Publix embroiled in controversy over heiress' Trump-linked donations
Publix heiress Julie Jenkins Fancelli donated about $300,000 to fund the rally that preceded the violent riot at the U.S. Capitol last month, the Wall Street Journal reports.
Why it matters: The donation is only the latest in controversial political spending by associates and beneficiaries of the popular Lakeland-based grocery chain, which employs 225,000 people and did $38.1 billion in retail sales in 2019.
- Fancelli, 71, is a part-time Lakeland resident and the daughter of Publix founder George W. Jenkins, who died in 1996.
What happened: The donation paid for the lion’s share of the roughly $500,000 rally at the Ellipse, where former President Trump incited attendees to march to the Capitol.
- "InfoWars" huckster Alex Jones arranged for the donation, WSJ reports.
The backdrop: Fancelli and her two children contributed as much as the law allows to Trump’s re-election campaign in 2019: around $171,000.
- She gave more than $980,000 to both the Republican Party and Trump’s campaign in the 2020 cycle.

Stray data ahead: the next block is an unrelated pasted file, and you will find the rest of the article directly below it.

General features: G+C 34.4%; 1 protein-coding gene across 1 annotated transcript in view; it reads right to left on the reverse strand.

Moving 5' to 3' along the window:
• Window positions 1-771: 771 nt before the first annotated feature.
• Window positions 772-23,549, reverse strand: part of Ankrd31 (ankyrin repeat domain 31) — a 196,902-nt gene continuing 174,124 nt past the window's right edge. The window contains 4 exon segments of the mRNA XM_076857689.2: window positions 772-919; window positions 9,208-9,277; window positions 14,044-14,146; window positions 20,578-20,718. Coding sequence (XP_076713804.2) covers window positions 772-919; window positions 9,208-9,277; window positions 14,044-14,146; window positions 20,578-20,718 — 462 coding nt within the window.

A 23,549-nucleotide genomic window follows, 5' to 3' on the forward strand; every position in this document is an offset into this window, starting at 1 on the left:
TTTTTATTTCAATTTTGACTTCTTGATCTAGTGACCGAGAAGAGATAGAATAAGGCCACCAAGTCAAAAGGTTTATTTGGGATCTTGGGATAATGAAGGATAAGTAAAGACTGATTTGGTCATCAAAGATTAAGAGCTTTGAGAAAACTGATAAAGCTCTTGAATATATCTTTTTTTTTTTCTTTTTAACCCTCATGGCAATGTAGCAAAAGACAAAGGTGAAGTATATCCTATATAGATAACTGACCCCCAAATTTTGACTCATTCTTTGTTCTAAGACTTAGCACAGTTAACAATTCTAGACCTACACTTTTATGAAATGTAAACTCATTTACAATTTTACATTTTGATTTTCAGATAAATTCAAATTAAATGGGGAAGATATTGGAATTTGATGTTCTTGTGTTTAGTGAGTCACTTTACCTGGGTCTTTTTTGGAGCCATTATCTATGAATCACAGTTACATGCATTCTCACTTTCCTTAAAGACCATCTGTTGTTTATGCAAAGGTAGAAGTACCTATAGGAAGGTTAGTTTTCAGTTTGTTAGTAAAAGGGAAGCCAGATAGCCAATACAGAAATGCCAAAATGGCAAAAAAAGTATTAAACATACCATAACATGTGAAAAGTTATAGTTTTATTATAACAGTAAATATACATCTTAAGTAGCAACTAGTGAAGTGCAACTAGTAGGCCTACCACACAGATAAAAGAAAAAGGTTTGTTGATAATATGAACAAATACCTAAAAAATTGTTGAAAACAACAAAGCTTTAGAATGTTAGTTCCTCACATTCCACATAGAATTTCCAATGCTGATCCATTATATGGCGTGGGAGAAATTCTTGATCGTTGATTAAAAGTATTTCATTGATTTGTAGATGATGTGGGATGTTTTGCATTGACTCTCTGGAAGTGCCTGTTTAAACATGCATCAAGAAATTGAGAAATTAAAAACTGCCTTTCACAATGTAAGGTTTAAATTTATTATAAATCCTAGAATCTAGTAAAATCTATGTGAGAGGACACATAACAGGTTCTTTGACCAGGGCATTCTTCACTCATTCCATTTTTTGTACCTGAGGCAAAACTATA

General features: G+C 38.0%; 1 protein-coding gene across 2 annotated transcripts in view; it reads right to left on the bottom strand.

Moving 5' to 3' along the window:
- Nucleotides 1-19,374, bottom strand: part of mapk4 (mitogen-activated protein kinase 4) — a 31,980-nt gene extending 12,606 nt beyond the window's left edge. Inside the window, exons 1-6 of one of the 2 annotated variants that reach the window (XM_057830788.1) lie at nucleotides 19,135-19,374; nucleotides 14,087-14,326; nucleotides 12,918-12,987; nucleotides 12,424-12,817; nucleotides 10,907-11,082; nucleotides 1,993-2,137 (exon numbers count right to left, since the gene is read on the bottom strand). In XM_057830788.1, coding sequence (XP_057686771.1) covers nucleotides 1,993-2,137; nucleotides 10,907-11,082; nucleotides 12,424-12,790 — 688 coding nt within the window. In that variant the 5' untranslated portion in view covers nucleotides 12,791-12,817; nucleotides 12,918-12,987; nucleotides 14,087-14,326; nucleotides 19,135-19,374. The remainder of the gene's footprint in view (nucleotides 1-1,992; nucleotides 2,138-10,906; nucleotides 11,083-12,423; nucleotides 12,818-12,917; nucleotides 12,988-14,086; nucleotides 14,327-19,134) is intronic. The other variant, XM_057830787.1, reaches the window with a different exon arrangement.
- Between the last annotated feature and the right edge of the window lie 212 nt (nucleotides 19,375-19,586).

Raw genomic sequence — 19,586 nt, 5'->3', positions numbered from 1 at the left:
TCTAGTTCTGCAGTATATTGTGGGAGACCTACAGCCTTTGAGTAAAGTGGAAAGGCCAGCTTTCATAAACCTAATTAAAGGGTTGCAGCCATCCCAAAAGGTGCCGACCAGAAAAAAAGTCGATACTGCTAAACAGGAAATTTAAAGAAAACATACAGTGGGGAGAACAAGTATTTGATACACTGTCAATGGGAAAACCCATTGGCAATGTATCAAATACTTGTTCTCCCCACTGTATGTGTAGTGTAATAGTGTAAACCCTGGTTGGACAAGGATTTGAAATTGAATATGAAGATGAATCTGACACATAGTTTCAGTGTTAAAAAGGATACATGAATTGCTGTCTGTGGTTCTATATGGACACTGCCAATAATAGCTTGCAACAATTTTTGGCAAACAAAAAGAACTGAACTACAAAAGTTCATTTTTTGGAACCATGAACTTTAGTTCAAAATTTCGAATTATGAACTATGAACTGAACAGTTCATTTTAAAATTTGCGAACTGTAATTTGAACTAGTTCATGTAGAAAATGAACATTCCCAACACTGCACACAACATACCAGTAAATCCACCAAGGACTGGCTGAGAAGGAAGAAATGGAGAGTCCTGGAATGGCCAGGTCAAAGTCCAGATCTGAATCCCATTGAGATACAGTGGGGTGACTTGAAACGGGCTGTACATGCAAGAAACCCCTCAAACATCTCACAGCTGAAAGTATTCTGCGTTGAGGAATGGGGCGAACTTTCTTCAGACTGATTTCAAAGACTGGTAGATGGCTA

The big picture: Publix affiliates have a long history of giving big bucks to conservative causes.
- In 2018, Publix leaders gave $670,000 to the campaign of Republican gubernatorial candidate Adam Putnam, who declared himself a "proud NRA sellout," prompting "die-in" protests led by survivors of the Parkland shooting.
- In 2019, heirs to the Publix fortune gave $25,000 to a PAC supporting Gov. Ron DeSantis.
- FEC records show that Fancelli has written checks for $10,000 to Republican committees in about 20 other states.
What they're saying: Responding to criticism, Publix tweeted: "The violence at the Capitol on Jan. 6 was a national tragedy. The deplorable actions that occurred that day do not represent the values, work or opinions of Publix Super Markets."
This story first appeared in the Axios Tampa Bay newsletter, designed to help readers get smarter, faster on the most consequential news unfolding in their own backyard.
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